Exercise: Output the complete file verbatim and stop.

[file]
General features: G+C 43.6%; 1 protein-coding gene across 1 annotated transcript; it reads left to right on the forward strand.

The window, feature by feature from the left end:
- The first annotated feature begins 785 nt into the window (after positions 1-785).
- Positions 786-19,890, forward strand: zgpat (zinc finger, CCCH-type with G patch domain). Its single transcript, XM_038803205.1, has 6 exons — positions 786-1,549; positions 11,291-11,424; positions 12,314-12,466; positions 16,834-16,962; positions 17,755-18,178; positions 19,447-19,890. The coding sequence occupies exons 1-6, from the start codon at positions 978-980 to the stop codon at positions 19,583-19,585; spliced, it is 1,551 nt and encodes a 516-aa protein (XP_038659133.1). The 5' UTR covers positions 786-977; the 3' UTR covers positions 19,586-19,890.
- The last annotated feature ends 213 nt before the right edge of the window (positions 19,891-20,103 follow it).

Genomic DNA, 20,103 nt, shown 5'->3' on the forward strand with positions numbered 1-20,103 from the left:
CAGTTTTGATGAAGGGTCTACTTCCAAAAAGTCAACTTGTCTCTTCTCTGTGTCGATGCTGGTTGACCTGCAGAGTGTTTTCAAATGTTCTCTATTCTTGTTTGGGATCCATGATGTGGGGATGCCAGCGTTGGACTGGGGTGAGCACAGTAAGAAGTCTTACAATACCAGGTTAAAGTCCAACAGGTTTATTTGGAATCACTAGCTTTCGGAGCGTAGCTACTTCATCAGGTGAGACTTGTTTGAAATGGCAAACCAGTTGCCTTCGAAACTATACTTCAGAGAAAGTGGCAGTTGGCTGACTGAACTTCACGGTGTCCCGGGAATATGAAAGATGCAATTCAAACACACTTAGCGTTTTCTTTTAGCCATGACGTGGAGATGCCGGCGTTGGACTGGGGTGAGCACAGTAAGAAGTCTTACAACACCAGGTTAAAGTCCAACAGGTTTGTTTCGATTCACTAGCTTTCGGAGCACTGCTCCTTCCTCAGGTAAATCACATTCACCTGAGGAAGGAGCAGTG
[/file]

General features: G+C 43.6%; 1 protein-coding gene across 1 annotated transcript; it reads left to right on the forward strand.

The window, feature by feature from the left end:
- The first annotated feature begins 785 nt into the window (after positions 1-785).
- Positions 786-19,890, forward strand: zgpat (zinc finger, CCCH-type with G patch domain). Its single transcript, XM_038803205.1, has 6 exons — positions 786-1,549; positions 11,291-11,424; positions 12,314-12,466; positions 16,834-16,962; positions 17,755-18,178; positions 19,447-19,890. The coding sequence occupies exons 1-6, from the start codon at positions 978-980 to the stop codon at positions 19,583-19,585; spliced, it is 1,551 nt and encodes a 516-aa protein (XP_038659133.1). The 5' UTR covers positions 786-977; the 3' UTR covers positions 19,586-19,890.
- The last annotated feature ends 213 nt before the right edge of the window (positions 19,891-20,103 follow it).

Genomic DNA, 20,103 nt, shown 5'->3' on the forward strand with positions numbered 1-20,103 from the left:
CAGTTTTGATGAAGGGTCTACTTCCAAAAAGTCAACTTGTCTCTTCTCTGTGTCGATGCTGGTTGACCTGCAGAGTGTTTTCAAATGTTCTCTATTCTTGTTTGGGATCCATGATGTGGGGATGCCAGCGTTGGACTGGGGTGAGCACAGTAAGAAGTCTTACAATACCAGGTTAAAGTCCAACAGGTTTATTTGGAATCACTAGCTTTCGGAGCGTAGCTACTTCATCAGGTGAGACTTGTTTGAAATGGCAAACCAGTTGCCTTCGAAACTATACTTCAGAGAAAGTGGCAGTTGGCTGACTGAACTTCACGGTGTCCCGGGAATATGAAAGATGCAATTCAAACACACTTAGCGTTTTCTTTTAGCCATGACGTGGAGATGCCGGCGTTGGACTGGGGTGAGCACAGTAAGAAGTCTTACAACACCAGGTTAAAGTCCAACAGGTTTGTTTCGATTCACTAGCTTTCGGAGCACTGCTCCTTCCTCAGGTAAATCACATTCACCTGAGGAAGGAGCAGTG